Over the past thirty years, this has been an effective investment strategy with both of these asset classes delivering on this premise. Looking ahead though, the outlook appears much more nuanced, particularly for fixed income.
As global growth has structurally slowed for a variety of productivity, technological and demographic reasons, interest rates have decreased consistently. Today, interest rates across developed countries are at their effective lower bound implying a zero or negative income stream from safe-haven fixed income investments. Similarly, potential capital gains on fixed income, an upside surprise investors experienced over the past three decades, appear limited given the reluctance of central banks to cut interest rates any further.
Protection from high-quality fixed income assets may also be set to diminish. In each of the past economic crises from LTCM in 1998 to Covid-19 in March this year, safe-haven fixed income assets have helped buffer losses in balanced portfolios by returning positive performance when equity investments have suffered. With interest rates at their effective lower bound today, there are obvious limitations on how much protection high-quality bonds can offer.
Given this backdrop, investors looking to optimise their portfolios should consider switching into absolute-return fixed income strategies. By their very nature, absolute-return strategies begin from a blank page and are therefore unconstrained in their asset (eg. government, investment-grade or high-yield bonds), sector, country and/or maturity selection. This enables an active portfolio manager to choose the instruments they find most attractive given the macroeconomic environment and ultimately deliver value for the investor.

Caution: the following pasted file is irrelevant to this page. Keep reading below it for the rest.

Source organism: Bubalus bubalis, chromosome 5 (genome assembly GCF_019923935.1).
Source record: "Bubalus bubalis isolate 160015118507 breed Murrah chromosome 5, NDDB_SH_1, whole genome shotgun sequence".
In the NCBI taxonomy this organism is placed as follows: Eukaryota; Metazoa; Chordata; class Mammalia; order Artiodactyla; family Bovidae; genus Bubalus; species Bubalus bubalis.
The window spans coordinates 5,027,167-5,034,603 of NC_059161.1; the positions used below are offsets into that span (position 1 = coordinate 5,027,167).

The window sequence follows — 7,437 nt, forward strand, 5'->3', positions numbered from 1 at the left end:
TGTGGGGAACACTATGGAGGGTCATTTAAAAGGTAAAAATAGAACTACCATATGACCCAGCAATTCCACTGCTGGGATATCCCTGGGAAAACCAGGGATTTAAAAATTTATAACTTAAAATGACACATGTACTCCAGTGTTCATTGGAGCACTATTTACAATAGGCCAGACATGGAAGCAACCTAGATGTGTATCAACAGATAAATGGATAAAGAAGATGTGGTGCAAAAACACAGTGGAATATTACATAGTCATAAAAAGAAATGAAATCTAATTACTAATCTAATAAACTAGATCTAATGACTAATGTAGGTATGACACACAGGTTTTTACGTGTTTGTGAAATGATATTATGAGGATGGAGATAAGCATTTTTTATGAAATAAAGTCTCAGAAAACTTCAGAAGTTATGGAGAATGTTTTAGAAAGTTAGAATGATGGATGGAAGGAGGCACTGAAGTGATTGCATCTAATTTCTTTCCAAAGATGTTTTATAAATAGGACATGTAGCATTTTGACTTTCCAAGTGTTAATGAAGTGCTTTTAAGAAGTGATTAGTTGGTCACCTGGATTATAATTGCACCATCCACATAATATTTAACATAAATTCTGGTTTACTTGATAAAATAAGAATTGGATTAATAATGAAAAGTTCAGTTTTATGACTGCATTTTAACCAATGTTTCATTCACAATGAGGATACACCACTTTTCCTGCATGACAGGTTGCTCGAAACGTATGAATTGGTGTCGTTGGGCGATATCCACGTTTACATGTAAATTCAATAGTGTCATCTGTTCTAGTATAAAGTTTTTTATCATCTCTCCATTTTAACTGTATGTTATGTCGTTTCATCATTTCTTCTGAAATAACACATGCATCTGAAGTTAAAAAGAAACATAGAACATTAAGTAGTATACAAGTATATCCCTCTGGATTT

Crucially, not all absolute-return fixed income strategies are created equal. Some may deliver large returns but with heightened volatility, whereas others will be more defensive, offering a regular return stream and limited drawdowns. Sharpe ratios, a mathematical equation that shows return earned per unit of risk taken, can help differentiate between these funds. If the Sharpe ratio is below 1, irrespective of the absolute performance of the fund, investors are not being rewarded for the risk they are taking.
For all of its negatives, 2020 has been a good test for absolute-return fixed income strategies. By analysing fund volatility and subsequently the Sharpe ratios on different absolute-return strategies, investors will be able to isolate those funds that have delivered on their return targets without running excessive amounts of risk, and those that have not.
In conclusion, although much has been made of the recent fall in interest rates, in reality the decline in yields has been occurring for decades. Today we find ourselves at the effective lower bound and as a result, previous rationales for investing in fixed income benchmarks, such as earning an income stream, may have reached their limitations. Fixed income remains a cornerstone of any investor’s portfolio given its lower volatility and ability to preserve capital. Investors positioning for the future should look to absolute-return fixed income strategies with high Sharpe ratios to deliver value in the years ahead.
Head of the Global & Absolute Return Fixed Income team